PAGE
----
Film Forum

Streaming Surprises, Volume 29

Our “Streaming Surprises” series calls attention to good movies new and old that our board members are watching. Titles are available from various streaming services.

“Her Smell” (2018)
Submitted by Cassandra R. McGuire. Streaming on Kanopy.

As a fan of riot grrrl music and sub-culture, I knew I had to check this one out. Moreover, the music-biopic is having its perennial moment with the popularity of films like “Bohemian Rhapsody” and “Rocketman.” “Her Smell,” while fictional, trots some of the typical music-biopic framework but smartly glosses over the rise in favor of messier topics such as the fall and a slow rebuilding. There are beats of “classic music-industry turmoil” such as substance abuse, mediocrity, writer’s block, and fatigue while also exploring new pressures such as motherhood and genre obsolescence. The film follows the band Something She and its enigmatic singer, Rebecca “Becky Something” (Elisabeth Moss) as she struggles with drug use, the changing times, and the responsibility of her young daughter, all while clashing with her faithful drummer and guitarist. The music genre shift is interesting from an anthropological perspective: Think a shift from Kathleen Hanna or Courtney Love to St. Vincent or Grimes. Becky Something is a dirty-beautiful punk princess all grease, glitter, and ego, unable to conform to the latest trend of the new sleek, art-house alt-rock, and unable to stand on her own without it. All of the music featured is incredible and sung by Moss, which adds to her kinetic, ferocious performance that is both repulsive and endearing.

“Kipo and the Age of Wonderbeasts” (2020-)
Submitted by Benjamin Woodcock. Streaming on Netflix.

Once in a while, a fresh show comes out of nowhere. Dreamworks’ latest animated series, “Kipo and the Age of Wonderbeasts,” is one of those shows. Kipo Oak is a 13-year-old girl searching for her father after being forced to flee from her underground city. In this post-apocalyptic world, humans live underground and nature has aggressively reclaimed the land above. To find her father, Kipo must travel through the overgrown, colorful, and vibrant wild world that is ruled by sentient mutant animals. All along she makes new friends in her journey: Wolf, a young ferocious warrior; Mandu, a lovable pig with four eyes; Benson, a music-loving scavenger; and Dave, an insect who is constantly undergoing metamorphosis. While most post-apocalyptic worlds are desolate, bleak, and drab, Kipo’s aboveground world is alive with bright color. What also sets Kipo apart are the show’s score and soundtrack, which are just as colorful as the visuals. With each episode, there comes a new creature/beast to encounter while also strengthening the friendship of Kipo and company. While her friends prefer stealth and combat, Kipo leans toward making friends and the occasional chaos that may ensue. This is an enjoyable and bingeable show with an endearing story, vibrant world, and a truly amazing soundtrack. Netflix has several other hidden gems in its library of animated shows, including “Carmen Sandiego,” “The Dragon Prince,” and “She-Ra and the Princesses of Power.”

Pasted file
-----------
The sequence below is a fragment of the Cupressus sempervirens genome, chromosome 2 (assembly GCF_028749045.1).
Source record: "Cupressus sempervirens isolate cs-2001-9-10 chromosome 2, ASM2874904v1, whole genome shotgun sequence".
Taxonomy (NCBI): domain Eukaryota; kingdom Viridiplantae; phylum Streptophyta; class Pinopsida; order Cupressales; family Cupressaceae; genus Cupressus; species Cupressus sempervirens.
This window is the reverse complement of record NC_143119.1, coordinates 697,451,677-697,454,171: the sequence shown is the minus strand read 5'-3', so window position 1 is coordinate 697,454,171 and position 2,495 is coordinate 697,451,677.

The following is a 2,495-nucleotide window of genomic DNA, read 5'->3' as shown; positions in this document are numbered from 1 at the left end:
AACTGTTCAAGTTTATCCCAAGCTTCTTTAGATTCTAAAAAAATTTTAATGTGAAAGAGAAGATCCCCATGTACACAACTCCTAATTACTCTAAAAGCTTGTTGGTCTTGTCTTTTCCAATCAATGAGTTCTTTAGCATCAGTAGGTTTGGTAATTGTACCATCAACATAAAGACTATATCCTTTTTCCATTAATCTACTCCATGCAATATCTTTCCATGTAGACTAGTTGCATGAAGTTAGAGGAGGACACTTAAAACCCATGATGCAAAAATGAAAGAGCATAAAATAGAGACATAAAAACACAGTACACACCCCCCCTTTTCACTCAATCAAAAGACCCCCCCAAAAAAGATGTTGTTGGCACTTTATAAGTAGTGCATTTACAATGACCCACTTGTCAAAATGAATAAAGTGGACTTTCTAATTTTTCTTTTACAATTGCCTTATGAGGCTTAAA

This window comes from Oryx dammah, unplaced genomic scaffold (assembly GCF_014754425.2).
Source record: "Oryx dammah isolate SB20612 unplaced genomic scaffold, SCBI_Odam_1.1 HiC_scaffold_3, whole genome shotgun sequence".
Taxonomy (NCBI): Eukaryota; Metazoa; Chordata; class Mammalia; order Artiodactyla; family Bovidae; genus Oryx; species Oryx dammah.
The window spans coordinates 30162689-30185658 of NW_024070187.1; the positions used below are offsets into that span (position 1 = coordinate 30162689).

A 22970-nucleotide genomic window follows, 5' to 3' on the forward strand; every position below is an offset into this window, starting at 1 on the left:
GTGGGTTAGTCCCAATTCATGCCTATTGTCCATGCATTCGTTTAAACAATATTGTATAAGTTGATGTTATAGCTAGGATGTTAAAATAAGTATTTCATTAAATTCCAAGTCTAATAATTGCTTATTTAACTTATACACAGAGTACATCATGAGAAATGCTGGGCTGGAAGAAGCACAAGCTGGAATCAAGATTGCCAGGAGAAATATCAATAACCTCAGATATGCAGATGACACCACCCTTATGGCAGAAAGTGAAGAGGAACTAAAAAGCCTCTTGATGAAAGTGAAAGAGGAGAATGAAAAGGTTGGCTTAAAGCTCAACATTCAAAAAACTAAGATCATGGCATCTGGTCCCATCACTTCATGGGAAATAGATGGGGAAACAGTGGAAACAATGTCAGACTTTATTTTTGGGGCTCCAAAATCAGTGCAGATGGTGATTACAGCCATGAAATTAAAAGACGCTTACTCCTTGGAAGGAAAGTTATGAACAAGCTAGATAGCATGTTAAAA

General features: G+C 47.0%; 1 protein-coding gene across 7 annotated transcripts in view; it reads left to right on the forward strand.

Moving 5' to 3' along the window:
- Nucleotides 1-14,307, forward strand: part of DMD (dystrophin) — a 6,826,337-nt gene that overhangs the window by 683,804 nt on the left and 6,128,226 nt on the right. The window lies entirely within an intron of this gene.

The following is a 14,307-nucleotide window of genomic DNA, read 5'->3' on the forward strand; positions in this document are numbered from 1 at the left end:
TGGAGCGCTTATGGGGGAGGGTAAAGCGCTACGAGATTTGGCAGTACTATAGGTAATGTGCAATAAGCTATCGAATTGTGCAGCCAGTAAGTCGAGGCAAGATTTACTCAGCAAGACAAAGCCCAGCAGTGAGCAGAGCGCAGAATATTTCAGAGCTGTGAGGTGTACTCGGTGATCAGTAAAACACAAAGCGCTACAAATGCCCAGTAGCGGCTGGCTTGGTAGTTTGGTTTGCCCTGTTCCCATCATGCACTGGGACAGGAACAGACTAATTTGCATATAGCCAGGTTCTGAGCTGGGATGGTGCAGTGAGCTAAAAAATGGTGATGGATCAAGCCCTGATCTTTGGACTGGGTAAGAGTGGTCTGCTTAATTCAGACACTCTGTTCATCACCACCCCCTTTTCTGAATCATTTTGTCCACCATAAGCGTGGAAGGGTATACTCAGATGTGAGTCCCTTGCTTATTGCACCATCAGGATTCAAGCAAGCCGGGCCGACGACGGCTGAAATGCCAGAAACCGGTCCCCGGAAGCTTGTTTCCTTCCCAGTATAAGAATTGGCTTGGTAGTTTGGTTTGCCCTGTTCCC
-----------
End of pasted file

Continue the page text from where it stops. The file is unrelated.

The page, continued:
“Toni Morrison: The Pieces I Am” (2019)
Submitted by Cindy Peters Duzi. Streaming on Hulu.

Admirers of Nobel Prize-winning writer Toni Morrison will be inspired by this documentary film that chronicles important moments in her life. “The Pieces I Am” is an intimate portrait of Toni Morrison. It is filled with the voices of her longtime friends, as well as fellow writers and critics, but it is Morrison’s voice that draws us into her story. At 88, the regal Morrison looks directly into the camera and addresses viewers with intelligence and honesty. Included in the film is footage from interviews with Dick Cavett, Charlie Rose, and Bill Moyers. We see clips of her receiving the Nobel Prize for literature in 1993 and the Presidential Medal of Freedom in 2012, presented by President Barack Obama. Director and renowned photographer Timothy Greenfield-Sanders shares a 38-year friendship with Morrison. His deep understanding of her is evident in the care he gives his treatment of her story. We are invited to listen to this literary legend speak about issues ranging from racism to her role in writing about the African-American experience. She shares anecdotes from her life, including my favorite, when she explains that she learned to write by spelling out words with pebbles in her front yard. She is fierce, funny, and incredibly eloquent. My favorite Toni Morrison quote is from her novel, “Beloved”: “She is a friend of my mind. She gather me, man. The pieces I am, she gather them and give them back to me in all the right order.” By the end of this film, you will feel that Morrison is a friend of your mind.

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